Your flight is booked. Your sunblock is packed. You’ve found a place to rent snorkeling gear on Oahu. Once you arrive, you are ready to go snorkeling…or so you think.
Snorkeling can be a lot of fun, especially in Hawaii where the waters are crystal-clear, the weather is consistently beautiful, and the ocean boasts an abundance of tropical fish and other underwater creatures.
But if you’re a first timer or your only snorkeling experience was with the toy mask you used as a kid in the backyard pool, there are a few things you should know before you go.
It’s true, snorkeling is an easy sport, but it can be boring, uncomfortable, and even dangerous if you don’t know what you’re doing. Here’s a list of the best tips to ensure a safe, enjoyable, and exciting Hawaiian snorkel experience.
Tips For Snorkeling in Hawaii:
Protect Your Skin
Well, you actually made a good call when you packed the sunblock. After all, you are in Hawaii, and if you’re snorkeling correctly, you’re going to be face-down in the water (I hope you knew this part already), leaving your back exposed to the sun’s rays.
So DON’T FORGET to apply a good amount of sunblock before you go, and continue to reapply throughout the day. You may think at the time that it’s a good idea to try to soak up the sun while you’re out in the water, but you’ll be feeling differently when you’re the color of a lobster and in too much pain to enjoy your vacation in Hawaii.
Plan Ahead for Your Snorkel Gear
Bring your own snorkel gear if you can. If not, spend a little bit more money to get quality gear and to rent a dry snorkel. A dry snorkel has a valve on top that seals shut when the snorkel goes under water (not where it’s supposed to be).
Additionally, a special valve at the bottom of the snorkel makes it easier to blow out of the tube. You also want to make sure you take the time to find both a mask and fins that fit correctly. Fins (if they fit right) save you a ton of energy in the water, and if your mask doesn’t keep out water, well you might as well not have one.
Try It Out!
Buy or rent your gear before you head out to snorkel. This way, you can take the time to make sure it fits correctly AND you can try it out. Practice putting on the gear and see what it feels like in a swimming pool or shallow, sandy beach.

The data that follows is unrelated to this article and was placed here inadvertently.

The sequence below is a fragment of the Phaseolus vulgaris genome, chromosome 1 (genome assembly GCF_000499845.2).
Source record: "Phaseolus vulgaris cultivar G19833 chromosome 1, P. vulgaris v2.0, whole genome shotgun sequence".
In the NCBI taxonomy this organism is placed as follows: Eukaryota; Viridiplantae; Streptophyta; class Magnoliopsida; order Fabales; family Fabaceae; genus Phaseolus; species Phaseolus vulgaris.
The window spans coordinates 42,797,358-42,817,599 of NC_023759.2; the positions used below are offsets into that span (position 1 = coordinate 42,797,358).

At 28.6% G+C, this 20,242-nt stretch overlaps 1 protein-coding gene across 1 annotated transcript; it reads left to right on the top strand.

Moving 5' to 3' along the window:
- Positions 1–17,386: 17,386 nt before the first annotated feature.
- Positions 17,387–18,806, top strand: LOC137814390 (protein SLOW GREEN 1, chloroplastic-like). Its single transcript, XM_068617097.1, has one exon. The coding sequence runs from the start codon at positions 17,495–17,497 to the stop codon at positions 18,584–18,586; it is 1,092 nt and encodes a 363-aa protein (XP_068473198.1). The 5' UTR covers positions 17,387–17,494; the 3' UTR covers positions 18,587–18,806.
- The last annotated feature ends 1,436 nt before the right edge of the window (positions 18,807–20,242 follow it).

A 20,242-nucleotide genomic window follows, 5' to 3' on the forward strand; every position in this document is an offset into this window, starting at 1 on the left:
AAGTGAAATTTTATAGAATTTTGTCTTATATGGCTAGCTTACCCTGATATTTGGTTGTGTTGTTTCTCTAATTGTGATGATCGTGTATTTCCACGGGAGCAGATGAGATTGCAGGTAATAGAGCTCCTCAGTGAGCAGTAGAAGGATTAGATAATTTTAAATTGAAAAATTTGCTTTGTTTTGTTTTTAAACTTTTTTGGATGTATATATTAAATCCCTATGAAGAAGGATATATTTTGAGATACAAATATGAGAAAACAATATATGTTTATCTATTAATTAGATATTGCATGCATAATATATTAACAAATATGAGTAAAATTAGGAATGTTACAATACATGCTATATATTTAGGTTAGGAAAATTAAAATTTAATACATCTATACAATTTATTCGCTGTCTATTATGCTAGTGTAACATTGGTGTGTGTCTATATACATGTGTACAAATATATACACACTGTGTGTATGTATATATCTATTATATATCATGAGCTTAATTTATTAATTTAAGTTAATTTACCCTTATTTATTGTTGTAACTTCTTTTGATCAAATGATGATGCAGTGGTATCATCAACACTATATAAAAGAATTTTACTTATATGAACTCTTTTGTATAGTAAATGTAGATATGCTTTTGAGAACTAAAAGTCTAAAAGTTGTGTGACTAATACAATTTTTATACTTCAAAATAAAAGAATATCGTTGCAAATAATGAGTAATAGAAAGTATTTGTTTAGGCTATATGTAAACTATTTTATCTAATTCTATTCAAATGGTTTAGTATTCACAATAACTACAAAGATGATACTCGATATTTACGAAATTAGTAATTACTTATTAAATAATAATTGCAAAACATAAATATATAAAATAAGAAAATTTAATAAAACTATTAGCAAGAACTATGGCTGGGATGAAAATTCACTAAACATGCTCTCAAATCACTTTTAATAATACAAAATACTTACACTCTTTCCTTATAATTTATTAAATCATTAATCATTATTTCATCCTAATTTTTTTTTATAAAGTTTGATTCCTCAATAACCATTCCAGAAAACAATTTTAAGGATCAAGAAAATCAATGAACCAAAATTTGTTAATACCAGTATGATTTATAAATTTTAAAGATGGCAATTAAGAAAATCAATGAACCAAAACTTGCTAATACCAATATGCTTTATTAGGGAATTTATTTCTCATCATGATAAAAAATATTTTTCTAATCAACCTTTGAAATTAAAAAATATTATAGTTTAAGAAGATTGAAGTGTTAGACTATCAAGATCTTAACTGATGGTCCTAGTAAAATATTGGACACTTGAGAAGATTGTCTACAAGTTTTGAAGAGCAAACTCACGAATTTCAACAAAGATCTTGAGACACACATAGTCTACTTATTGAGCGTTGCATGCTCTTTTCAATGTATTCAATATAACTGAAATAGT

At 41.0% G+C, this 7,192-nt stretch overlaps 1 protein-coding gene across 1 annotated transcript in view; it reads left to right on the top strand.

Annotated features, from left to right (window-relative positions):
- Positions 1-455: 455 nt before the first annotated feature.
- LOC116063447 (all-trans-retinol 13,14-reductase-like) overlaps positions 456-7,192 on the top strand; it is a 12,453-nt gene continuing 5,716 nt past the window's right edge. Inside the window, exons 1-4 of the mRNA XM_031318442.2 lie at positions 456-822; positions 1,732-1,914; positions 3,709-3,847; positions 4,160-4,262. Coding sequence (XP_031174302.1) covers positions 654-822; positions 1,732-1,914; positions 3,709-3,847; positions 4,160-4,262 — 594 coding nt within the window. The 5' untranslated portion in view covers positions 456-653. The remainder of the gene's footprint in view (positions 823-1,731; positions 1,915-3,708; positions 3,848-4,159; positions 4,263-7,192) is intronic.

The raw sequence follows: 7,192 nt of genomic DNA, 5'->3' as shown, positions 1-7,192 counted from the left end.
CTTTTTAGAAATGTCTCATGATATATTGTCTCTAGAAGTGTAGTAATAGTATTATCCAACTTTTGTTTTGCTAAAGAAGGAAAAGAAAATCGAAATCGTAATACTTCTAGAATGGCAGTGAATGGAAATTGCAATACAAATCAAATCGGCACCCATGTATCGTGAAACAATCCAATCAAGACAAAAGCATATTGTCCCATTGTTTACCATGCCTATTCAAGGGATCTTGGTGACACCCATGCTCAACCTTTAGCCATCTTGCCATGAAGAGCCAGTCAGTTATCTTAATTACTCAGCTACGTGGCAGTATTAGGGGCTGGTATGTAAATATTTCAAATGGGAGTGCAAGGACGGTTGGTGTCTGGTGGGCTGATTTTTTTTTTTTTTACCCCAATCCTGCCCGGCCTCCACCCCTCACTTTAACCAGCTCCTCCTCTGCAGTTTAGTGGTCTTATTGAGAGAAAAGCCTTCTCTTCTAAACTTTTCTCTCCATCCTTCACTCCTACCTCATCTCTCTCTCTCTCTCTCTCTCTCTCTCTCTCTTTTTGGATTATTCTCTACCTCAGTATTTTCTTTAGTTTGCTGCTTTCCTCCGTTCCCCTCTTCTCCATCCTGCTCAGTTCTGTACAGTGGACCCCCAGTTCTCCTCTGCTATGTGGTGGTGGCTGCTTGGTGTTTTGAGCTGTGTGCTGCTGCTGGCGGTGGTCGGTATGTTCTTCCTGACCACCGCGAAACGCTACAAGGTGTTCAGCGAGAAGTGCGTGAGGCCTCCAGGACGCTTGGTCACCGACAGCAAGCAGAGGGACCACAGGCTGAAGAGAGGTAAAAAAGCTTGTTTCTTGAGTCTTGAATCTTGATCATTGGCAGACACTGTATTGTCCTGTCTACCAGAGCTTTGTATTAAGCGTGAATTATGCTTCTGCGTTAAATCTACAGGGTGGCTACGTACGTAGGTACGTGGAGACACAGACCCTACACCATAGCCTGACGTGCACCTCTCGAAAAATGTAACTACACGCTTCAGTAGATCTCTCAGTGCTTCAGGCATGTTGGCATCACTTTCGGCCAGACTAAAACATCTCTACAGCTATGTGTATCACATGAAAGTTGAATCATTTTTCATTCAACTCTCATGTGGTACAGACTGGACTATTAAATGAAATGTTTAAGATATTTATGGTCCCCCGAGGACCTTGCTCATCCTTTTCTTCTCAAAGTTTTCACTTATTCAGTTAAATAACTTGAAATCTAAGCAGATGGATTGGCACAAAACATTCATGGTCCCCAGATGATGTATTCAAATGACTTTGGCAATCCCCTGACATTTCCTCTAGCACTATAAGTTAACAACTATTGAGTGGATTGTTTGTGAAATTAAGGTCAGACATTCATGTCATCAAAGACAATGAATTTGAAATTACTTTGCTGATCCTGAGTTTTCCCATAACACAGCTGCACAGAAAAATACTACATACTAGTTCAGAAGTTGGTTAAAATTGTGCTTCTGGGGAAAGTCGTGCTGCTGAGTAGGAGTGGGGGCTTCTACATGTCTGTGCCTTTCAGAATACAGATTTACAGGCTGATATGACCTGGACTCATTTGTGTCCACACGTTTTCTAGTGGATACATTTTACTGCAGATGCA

Try floating in the water. If you’re not a particularly strong swimmer, it is really your best option to get a flotation device, like an inflatable snorkeler’s vest or a water noodle. All the (smart) beginner snorkelers—and any snorkeler on a tour— will have a flotation device, so don’t feel self-conscious.
Float, Float, Float
Snorkeling, done correctly, involves much more floating than swimming. When you are swimming, swim slowly. Exhaustion is a common problem for first-time snorkelers that head out of the shallow areas.
Stay calm and relaxed…you can only move at a speed that allows you to breathe easily through your snorkel. Your fins will make it easier to float, and if you follow the advice in the previous step and get some inflatable assistance, you won’t have any trouble at all.
Pay Attention to the Ocean’s Motion
Remember, the ocean moves. And it will take you wherever it wants to. Many beaches are very calm and great for snorkeling in Oahu, but the ocean is always unpredictable, so pay attention.
Know where you are and understand how the ocean moves (waves, surges, currents). Never turn your back to the ocean so you can see what’s coming your way.
It’s All About Location
All that being said, pick a good location for your first snorkel adventure. A beach is usually a better place to start than a boat because you can slowly make your way into deeper waters as you get familiar with the sport.
You want a spot where the water is calm but “alive,” meaning there are few or no waves but plenty of fish and coral. Do some research to find the beaches that have the most exciting underwater life, and go in the morning when the water is the most calm.
Never Go Snorkeling Alone
It’s simple, but this last step is also the most important. There’s always safety in numbers and particularly in the unpredictable ocean. So if you’re not with a group or on a beach with a large amount of people, bring a buddy to watch your back when you’re making friends with the fish.